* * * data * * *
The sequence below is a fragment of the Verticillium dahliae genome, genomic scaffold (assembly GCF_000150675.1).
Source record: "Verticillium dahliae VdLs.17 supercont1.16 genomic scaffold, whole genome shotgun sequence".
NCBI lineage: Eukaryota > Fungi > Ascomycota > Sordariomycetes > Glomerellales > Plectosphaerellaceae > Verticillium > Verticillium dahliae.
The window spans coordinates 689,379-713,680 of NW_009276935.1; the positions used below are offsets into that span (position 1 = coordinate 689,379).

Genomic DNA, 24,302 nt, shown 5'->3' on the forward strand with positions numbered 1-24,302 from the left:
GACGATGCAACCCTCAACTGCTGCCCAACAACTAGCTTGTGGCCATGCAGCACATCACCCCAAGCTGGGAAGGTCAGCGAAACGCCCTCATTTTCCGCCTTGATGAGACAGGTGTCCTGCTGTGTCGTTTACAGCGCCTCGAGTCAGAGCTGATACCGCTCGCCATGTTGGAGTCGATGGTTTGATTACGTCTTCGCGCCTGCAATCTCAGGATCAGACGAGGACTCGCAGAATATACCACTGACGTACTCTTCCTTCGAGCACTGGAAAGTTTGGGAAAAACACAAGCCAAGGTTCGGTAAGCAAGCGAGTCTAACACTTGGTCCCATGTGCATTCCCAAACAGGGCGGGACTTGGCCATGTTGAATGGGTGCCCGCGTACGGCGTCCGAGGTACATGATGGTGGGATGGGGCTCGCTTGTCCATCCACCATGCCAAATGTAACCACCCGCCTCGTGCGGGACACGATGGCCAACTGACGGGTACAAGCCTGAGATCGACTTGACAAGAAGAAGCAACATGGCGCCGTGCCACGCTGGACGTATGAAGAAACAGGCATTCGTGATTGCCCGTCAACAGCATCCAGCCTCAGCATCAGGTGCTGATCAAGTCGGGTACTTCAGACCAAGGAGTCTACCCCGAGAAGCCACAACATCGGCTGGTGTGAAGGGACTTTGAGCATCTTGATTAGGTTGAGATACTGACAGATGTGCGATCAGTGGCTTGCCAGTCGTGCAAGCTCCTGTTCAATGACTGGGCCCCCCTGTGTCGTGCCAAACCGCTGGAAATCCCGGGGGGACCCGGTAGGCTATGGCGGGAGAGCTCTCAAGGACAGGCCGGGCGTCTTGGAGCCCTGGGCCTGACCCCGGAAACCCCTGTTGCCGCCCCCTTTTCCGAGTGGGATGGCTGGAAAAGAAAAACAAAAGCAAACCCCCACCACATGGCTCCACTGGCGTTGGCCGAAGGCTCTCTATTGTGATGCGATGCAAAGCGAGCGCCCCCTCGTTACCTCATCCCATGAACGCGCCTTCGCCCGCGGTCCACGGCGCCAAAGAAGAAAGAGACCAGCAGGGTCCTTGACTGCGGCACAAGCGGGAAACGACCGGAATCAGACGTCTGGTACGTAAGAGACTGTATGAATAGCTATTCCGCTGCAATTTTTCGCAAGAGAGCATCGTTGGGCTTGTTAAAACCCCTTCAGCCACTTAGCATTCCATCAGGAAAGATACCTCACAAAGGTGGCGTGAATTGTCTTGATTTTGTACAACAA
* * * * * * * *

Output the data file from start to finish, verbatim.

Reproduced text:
The sequence below is a fragment of the Verticillium dahliae genome, genomic scaffold (assembly GCF_000150675.1).
Source record: "Verticillium dahliae VdLs.17 supercont1.16 genomic scaffold, whole genome shotgun sequence".
NCBI lineage: Eukaryota > Fungi > Ascomycota > Sordariomycetes > Glomerellales > Plectosphaerellaceae > Verticillium > Verticillium dahliae.
The window spans coordinates 689,379-713,680 of NW_009276935.1; the positions used below are offsets into that span (position 1 = coordinate 689,379).

Genomic DNA, 24,302 nt, shown 5'->3' on the forward strand with positions numbered 1-24,302 from the left:
GACGATGCAACCCTCAACTGCTGCCCAACAACTAGCTTGTGGCCATGCAGCACATCACCCCAAGCTGGGAAGGTCAGCGAAACGCCCTCATTTTCCGCCTTGATGAGACAGGTGTCCTGCTGTGTCGTTTACAGCGCCTCGAGTCAGAGCTGATACCGCTCGCCATGTTGGAGTCGATGGTTTGATTACGTCTTCGCGCCTGCAATCTCAGGATCAGACGAGGACTCGCAGAATATACCACTGACGTACTCTTCCTTCGAGCACTGGAAAGTTTGGGAAAAACACAAGCCAAGGTTCGGTAAGCAAGCGAGTCTAACACTTGGTCCCATGTGCATTCCCAAACAGGGCGGGACTTGGCCATGTTGAATGGGTGCCCGCGTACGGCGTCCGAGGTACATGATGGTGGGATGGGGCTCGCTTGTCCATCCACCATGCCAAATGTAACCACCCGCCTCGTGCGGGACACGATGGCCAACTGACGGGTACAAGCCTGAGATCGACTTGACAAGAAGAAGCAACATGGCGCCGTGCCACGCTGGACGTATGAAGAAACAGGCATTCGTGATTGCCCGTCAACAGCATCCAGCCTCAGCATCAGGTGCTGATCAAGTCGGGTACTTCAGACCAAGGAGTCTACCCCGAGAAGCCACAACATCGGCTGGTGTGAAGGGACTTTGAGCATCTTGATTAGGTTGAGATACTGACAGATGTGCGATCAGTGGCTTGCCAGTCGTGCAAGCTCCTGTTCAATGACTGGGCCCCCCTGTGTCGTGCCAAACCGCTGGAAATCCCGGGGGGACCCGGTAGGCTATGGCGGGAGAGCTCTCAAGGACAGGCCGGGCGTCTTGGAGCCCTGGGCCTGACCCCGGAAACCCCTGTTGCCGCCCCCTTTTCCGAGTGGGATGGCTGGAAAAGAAAAACAAAAGCAAACCCCCACCACATGGCTCCACTGGCGTTGGCCGAAGGCTCTCTATTGTGATGCGATGCAAAGCGAGCGCCCCCTCGTTACCTCATCCCATGAACGCGCCTTCGCCCGCGGTCCACGGCGCCAAAGAAGAAAGAGACCAGCAGGGTCCTTGACTGCGGCACAAGCGGGAAACGACCGGAATCAGACGTCTGGTACGTAAGAGACTGTATGAATAGCTATTCCGCTGCAATTTTTCGCAAGAGAGCATCGTTGGGCTTGTTAAAACCCCTTCAGCCACTTAGCATTCCATCAGGAAAGATACCTCACAAAGGTGGCGTGAATTGTCTTGATTTTGTACAACAA